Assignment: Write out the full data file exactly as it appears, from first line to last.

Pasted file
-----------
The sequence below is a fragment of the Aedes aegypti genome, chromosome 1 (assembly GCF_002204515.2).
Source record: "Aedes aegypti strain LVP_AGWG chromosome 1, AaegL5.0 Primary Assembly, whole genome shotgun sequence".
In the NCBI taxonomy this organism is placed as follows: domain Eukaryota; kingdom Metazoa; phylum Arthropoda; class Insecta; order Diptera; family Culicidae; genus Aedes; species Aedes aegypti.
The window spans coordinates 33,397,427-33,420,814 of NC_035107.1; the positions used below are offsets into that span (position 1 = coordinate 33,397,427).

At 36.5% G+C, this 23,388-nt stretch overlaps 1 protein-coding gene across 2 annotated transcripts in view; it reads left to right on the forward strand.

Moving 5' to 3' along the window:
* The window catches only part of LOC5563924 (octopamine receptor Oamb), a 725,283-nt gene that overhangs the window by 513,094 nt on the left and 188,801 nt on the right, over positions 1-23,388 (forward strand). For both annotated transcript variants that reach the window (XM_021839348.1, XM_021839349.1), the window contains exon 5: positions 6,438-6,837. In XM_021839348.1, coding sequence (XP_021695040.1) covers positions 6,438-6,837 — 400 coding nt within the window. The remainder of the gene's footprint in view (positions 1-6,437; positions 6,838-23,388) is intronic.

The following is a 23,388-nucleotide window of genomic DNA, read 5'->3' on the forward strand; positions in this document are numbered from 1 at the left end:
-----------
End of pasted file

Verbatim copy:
The sequence below is a fragment of the Aedes aegypti genome, chromosome 1 (assembly GCF_002204515.2).
Source record: "Aedes aegypti strain LVP_AGWG chromosome 1, AaegL5.0 Primary Assembly, whole genome shotgun sequence".
In the NCBI taxonomy this organism is placed as follows: domain Eukaryota; kingdom Metazoa; phylum Arthropoda; class Insecta; order Diptera; family Culicidae; genus Aedes; species Aedes aegypti.
The window spans coordinates 33,397,427-33,420,814 of NC_035107.1; the positions used below are offsets into that span (position 1 = coordinate 33,397,427).

At 36.5% G+C, this 23,388-nt stretch overlaps 1 protein-coding gene across 2 annotated transcripts in view; it reads left to right on the forward strand.

Moving 5' to 3' along the window:
* The window catches only part of LOC5563924 (octopamine receptor Oamb), a 725,283-nt gene that overhangs the window by 513,094 nt on the left and 188,801 nt on the right, over positions 1-23,388 (forward strand). For both annotated transcript variants that reach the window (XM_021839348.1, XM_021839349.1), the window contains exon 5: positions 6,438-6,837. In XM_021839348.1, coding sequence (XP_021695040.1) covers positions 6,438-6,837 — 400 coding nt within the window. The remainder of the gene's footprint in view (positions 1-6,437; positions 6,838-23,388) is intronic.

The following is a 23,388-nucleotide window of genomic DNA, read 5'->3' on the forward strand; positions in this document are numbered from 1 at the left end: